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(318 results for Alcohol Detoxification)

Alcohol Detoxification

Alcohol detoxification is the first step in overcoming addiction. In regular and heavy drinkers, the body compensates for the depressive effects of alcohol by increasing production of hormones and brain chemicals such as serotonin, epinephrine and dopamine. Medically-supervised detox is important due to the potentially dangerous side effects of withdrawal. Approximately 50% of people with alcohol dependence experience withdrawal symptoms. The severity and extent of alcohol withdrawal symptoms vary depending on an individual’s history of abuse and overall health, including any exacerbating co-occurring medical and/or psychological disorders. Alcohol withdrawal syndrome (AWS) is the term given for a cluster of symptoms that occur when somebody detoxes from alcohol.

Detox from Alcohol

Detox marks the abrupt ending of alcohol intake and is necessary for the body to cleanse itself of all traces of alcohol. The detox process usually takes seven to 10 days. Rehab programs typically last a minimum of 30 to 45 days, although some clients benefit from 60- or 90-day stays at residential or inpatient treatment centers.

Alcohol detox is a three-phase process. The first phase occurs over a period of a few days and is the most dangerous. It is within the first 72 hours that individuals are most at risk of suffering major withdrawal. Signs and symptoms include anxiety, visual and auditory hallucinations, convulsions, whole body tremor, nausea, vomiting, insomnia, diaphoresis (profuse sweating), shakiness, convulsions, delirium tremens (DTs), hypertension and heart failure.

The second and longer phase of alcohol detox occurs over several months, as the brain slowly begins to regulate and resume normal functioning. Some lingering symptoms may occur during this phase, but they are usually not life threatening.

During the final phase, elevated anxiety and dysphoria (profound state of unease or dissatisfaction) may not be apparent. However, normally insignificant challenges can provoke negativity, craving of alcohol and relapse.

While medically supervised detox is an essential first step in recovery, ongoing therapy, family and peer support and vigilance are required to maintain abstinence and long-term recovery.

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More on Alcohol Detoxification

Alcohol detoxification is the first step in overcoming addiction. In regular and heavy drinkers, the body compensates for the depressive effects of alcohol by increasing production of hormones and brain chemicals such as serotonin, epinephrine and dopamine. Medically-supervised detox is important due to the potentially dangerous side effects of withdrawal. Approximately 50% of people with alcohol dependence experience withdrawal symptoms. The severity and extent of alcohol withdrawal symptoms vary depending on an individual’s history of abuse and overall health, including any exacerbating co-occurring medical and/or psychological disorders. Alcohol withdrawal syndrome (AWS) is the term given for a cluster of symptoms that occur when somebody detoxes from alcohol.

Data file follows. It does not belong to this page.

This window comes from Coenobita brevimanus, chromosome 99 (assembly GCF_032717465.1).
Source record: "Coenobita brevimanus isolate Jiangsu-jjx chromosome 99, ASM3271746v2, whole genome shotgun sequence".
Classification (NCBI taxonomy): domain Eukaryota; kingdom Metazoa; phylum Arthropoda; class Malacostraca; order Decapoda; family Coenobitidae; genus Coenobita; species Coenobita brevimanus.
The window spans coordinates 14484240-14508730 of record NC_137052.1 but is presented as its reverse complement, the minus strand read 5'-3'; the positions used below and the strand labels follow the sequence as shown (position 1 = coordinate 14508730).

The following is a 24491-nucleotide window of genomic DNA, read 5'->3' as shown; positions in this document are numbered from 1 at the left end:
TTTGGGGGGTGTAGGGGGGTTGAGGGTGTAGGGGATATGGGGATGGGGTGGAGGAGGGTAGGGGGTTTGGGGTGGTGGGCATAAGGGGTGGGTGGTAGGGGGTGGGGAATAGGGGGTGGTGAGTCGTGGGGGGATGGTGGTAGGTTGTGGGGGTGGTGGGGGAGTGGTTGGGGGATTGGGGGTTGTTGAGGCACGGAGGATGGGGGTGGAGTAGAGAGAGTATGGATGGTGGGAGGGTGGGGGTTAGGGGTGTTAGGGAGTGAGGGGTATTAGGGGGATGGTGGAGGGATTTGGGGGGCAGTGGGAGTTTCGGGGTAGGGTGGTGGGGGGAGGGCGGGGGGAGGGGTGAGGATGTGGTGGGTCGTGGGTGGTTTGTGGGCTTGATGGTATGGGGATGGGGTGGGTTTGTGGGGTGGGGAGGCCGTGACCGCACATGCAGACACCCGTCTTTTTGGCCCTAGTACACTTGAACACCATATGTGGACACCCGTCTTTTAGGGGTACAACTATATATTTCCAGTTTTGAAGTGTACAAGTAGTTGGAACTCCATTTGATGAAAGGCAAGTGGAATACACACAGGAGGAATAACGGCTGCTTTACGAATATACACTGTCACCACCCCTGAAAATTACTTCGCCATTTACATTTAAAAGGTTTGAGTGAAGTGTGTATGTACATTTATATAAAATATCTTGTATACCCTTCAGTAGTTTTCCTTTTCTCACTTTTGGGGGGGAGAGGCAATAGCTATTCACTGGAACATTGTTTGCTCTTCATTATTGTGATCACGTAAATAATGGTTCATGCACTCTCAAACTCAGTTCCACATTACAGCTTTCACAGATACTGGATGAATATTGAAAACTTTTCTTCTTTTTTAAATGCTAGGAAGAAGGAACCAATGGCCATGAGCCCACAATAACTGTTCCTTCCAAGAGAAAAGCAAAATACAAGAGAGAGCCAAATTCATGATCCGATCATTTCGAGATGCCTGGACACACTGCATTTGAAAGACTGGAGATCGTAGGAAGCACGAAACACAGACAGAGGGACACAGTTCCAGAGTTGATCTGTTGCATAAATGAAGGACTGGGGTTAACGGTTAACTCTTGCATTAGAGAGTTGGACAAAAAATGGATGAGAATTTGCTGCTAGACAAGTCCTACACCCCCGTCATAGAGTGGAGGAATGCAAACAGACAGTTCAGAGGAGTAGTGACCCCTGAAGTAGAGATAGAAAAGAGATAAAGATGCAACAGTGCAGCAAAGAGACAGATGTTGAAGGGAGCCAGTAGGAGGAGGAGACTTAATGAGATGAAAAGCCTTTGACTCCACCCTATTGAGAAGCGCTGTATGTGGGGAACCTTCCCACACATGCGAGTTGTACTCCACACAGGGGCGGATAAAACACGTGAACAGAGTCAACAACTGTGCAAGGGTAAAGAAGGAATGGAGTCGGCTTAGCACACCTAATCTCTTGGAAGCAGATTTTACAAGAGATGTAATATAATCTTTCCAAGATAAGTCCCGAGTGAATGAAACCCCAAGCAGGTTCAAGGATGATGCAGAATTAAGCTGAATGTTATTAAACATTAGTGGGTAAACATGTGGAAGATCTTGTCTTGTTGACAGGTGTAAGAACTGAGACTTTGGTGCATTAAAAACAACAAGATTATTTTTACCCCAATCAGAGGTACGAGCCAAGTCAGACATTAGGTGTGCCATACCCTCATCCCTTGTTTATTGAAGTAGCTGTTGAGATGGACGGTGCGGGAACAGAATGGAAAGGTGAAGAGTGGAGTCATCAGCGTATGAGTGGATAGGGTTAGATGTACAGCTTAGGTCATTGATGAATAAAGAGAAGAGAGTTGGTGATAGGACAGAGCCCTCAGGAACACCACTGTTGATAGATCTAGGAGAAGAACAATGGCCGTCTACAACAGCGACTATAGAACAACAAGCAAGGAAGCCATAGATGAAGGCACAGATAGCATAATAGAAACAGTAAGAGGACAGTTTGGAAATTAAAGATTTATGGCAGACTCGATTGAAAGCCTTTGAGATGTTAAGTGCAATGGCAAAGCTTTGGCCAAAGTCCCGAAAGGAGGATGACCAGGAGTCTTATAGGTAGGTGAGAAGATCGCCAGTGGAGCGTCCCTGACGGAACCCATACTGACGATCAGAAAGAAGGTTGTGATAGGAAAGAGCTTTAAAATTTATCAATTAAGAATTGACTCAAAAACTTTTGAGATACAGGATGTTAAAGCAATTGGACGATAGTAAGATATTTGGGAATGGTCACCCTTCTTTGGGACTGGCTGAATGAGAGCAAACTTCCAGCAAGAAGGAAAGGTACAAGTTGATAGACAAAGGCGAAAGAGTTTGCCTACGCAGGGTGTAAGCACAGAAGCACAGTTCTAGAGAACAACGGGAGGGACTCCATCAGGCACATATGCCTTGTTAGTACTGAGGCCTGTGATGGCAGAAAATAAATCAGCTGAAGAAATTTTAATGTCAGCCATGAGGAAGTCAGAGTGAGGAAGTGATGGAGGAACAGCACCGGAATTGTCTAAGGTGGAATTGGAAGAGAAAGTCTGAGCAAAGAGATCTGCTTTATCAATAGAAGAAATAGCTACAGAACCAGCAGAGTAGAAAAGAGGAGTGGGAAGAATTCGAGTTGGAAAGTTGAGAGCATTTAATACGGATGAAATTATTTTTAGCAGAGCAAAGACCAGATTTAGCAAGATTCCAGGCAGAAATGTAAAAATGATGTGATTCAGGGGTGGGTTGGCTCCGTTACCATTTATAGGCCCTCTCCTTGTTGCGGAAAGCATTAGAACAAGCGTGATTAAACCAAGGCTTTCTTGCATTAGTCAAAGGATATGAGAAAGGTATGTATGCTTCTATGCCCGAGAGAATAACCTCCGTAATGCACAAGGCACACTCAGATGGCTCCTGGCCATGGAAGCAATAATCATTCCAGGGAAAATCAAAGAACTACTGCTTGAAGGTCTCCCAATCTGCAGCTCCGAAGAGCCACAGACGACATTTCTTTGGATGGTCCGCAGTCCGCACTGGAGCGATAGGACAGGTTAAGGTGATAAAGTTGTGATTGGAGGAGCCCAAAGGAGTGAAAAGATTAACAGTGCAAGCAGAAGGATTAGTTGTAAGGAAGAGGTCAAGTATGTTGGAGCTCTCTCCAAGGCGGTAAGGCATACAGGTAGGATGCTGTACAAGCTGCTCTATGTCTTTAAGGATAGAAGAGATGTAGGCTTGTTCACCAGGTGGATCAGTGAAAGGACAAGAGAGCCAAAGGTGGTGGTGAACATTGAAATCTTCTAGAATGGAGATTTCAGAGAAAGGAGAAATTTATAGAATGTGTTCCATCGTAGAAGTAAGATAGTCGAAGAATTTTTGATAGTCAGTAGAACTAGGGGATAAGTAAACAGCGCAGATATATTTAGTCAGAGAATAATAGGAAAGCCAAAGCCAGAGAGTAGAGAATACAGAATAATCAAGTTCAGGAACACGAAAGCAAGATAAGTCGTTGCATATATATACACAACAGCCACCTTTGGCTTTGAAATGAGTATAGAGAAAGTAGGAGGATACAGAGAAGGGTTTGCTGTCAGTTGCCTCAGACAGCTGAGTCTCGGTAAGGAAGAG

Detox from Alcohol

Detox marks the abrupt ending of alcohol intake and is necessary for the body to cleanse itself of all traces of alcohol. The detox process usually takes seven to 10 days. Rehab programs typically last a minimum of 30 to 45 days, although some clients benefit from 60- or 90-day stays at residential or inpatient treatment centers.

Alcohol detox is a three-phase process. The first phase occurs over a period of a few days and is the most dangerous. It is within the first 72 hours that individuals are most at risk of suffering major withdrawal. Signs and symptoms include anxiety, visual and auditory hallucinations, convulsions, whole body tremor, nausea, vomiting, insomnia, diaphoresis (profuse sweating), shakiness, convulsions, delirium tremens (DTs), hypertension and heart failure.

The second and longer phase of alcohol detox occurs over several months, as the brain slowly begins to regulate and resume normal functioning. Some lingering symptoms may occur during this phase, but they are usually not life threatening.

During the final phase, elevated anxiety and dysphoria (profound state of unease or dissatisfaction) may not be apparent. However, normally insignificant challenges can provoke negativity, craving of alcohol and relapse.

While medically supervised detox is an essential first step in recovery, ongoing therapy, family and peer support and vigilance are required to maintain abstinence and long-term recovery.

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